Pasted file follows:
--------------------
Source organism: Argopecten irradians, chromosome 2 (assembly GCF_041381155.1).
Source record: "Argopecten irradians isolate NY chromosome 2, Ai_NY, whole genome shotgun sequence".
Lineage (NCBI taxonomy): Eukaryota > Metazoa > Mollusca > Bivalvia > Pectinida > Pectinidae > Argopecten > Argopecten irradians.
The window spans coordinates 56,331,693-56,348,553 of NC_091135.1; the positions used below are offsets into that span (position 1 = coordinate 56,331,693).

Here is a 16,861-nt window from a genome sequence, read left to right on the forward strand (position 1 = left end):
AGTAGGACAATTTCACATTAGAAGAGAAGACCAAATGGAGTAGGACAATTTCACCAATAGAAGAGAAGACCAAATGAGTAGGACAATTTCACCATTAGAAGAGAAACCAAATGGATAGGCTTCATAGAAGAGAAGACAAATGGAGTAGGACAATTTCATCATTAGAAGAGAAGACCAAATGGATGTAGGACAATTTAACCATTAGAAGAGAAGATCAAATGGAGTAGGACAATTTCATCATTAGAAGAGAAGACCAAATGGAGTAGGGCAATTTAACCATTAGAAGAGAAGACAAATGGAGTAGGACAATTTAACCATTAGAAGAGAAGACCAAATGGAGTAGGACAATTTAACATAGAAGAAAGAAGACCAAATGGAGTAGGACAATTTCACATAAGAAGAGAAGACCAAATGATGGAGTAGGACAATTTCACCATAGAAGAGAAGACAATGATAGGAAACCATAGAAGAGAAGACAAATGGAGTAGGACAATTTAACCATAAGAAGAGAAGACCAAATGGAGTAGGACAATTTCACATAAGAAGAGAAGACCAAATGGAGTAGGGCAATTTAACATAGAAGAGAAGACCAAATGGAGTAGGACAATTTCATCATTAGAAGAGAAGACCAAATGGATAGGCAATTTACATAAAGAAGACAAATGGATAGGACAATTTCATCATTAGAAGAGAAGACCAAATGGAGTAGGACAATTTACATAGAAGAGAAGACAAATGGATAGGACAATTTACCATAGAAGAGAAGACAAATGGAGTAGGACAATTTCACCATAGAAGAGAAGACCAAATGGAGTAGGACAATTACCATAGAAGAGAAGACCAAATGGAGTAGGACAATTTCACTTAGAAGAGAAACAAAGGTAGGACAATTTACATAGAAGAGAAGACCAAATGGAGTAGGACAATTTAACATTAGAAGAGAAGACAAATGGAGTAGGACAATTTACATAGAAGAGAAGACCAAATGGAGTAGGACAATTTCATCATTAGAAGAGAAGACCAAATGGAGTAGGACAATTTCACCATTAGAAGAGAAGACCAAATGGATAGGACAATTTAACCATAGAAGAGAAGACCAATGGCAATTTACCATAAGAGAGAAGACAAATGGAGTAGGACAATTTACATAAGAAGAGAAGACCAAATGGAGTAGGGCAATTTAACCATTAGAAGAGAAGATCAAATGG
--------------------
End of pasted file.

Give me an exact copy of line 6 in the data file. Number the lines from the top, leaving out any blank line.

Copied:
AGTAGGACAATTTCACATTAGAAGAGAAGACCAAATGGAGTAGGACAATTTCACCAATAGAAGAGAAGACCAAATGAGTAGGACAATTTCACCATTAGAAGAGAAACCAAATGGATAGGCTTCATAGAAGAGAAGACAAATGGAGTAGGACAATTTCATCATTAGAAGAGAAGACCAAATGGATGTAGGACAATTTAACCATTAGAAGAGAAGATCAAATGGAGTAGGACAATTTCATCATTAGAAGAGAAGACCAAATGGAGTAGGGCAATTTAACCATTAGAAGAGAAGACAAATGGAGTAGGACAATTTAACCATTAGAAGAGAAGACCAAATGGAGTAGGACAATTTAACATAGAAGAAAGAAGACCAAATGGAGTAGGACAATTTCACATAAGAAGAGAAGACCAAATGATGGAGTAGGACAATTTCACCATAGAAGAGAAGACAATGATAGGAAACCATAGAAGAGAAGACAAATGGAGTAGGACAATTTAACCATAAGAAGAGAAGACCAAATGGAGTAGGACAATTTCACATAAGAAGAGAAGACCAAATGGAGTAGGGCAATTTAACATAGAAGAGAAGACCAAATGGAGTAGGACAATTTCATCATTAGAAGAGAAGACCAAATGGATAGGCAATTTACATAAAGAAGACAAATGGATAGGACAATTTCATCATTAGAAGAGAAGACCAAATGGAGTAGGACAATTTACATAGAAGAGAAGACAAATGGATAGGACAATTTACCATAGAAGAGAAGACAAATGGAGTAGGACAATTTCACCATAGAAGAGAAGACCAAATGGAGTAGGACAATTACCATAGAAGAGAAGACCAAATGGAGTAGGACAATTTCACTTAGAAGAGAAACAAAGGTAGGACAATTTACATAGAAGAGAAGACCAAATGGAGTAGGACAATTTAACATTAGAAGAGAAGACAAATGGAGTAGGACAATTTACATAGAAGAGAAGACCAAATGGAGTAGGACAATTTCATCATTAGAAGAGAAGACCAAATGGAGTAGGACAATTTCACCATTAGAAGAGAAGACCAAATGGATAGGACAATTTAACCATAGAAGAGAAGACCAATGGCAATTTACCATAAGAGAGAAGACAAATGGAGTAGGACAATTTACATAAGAAGAGAAGACCAAATGGAGTAGGGCAATTTAACCATTAGAAGAGAAGATCAAATGG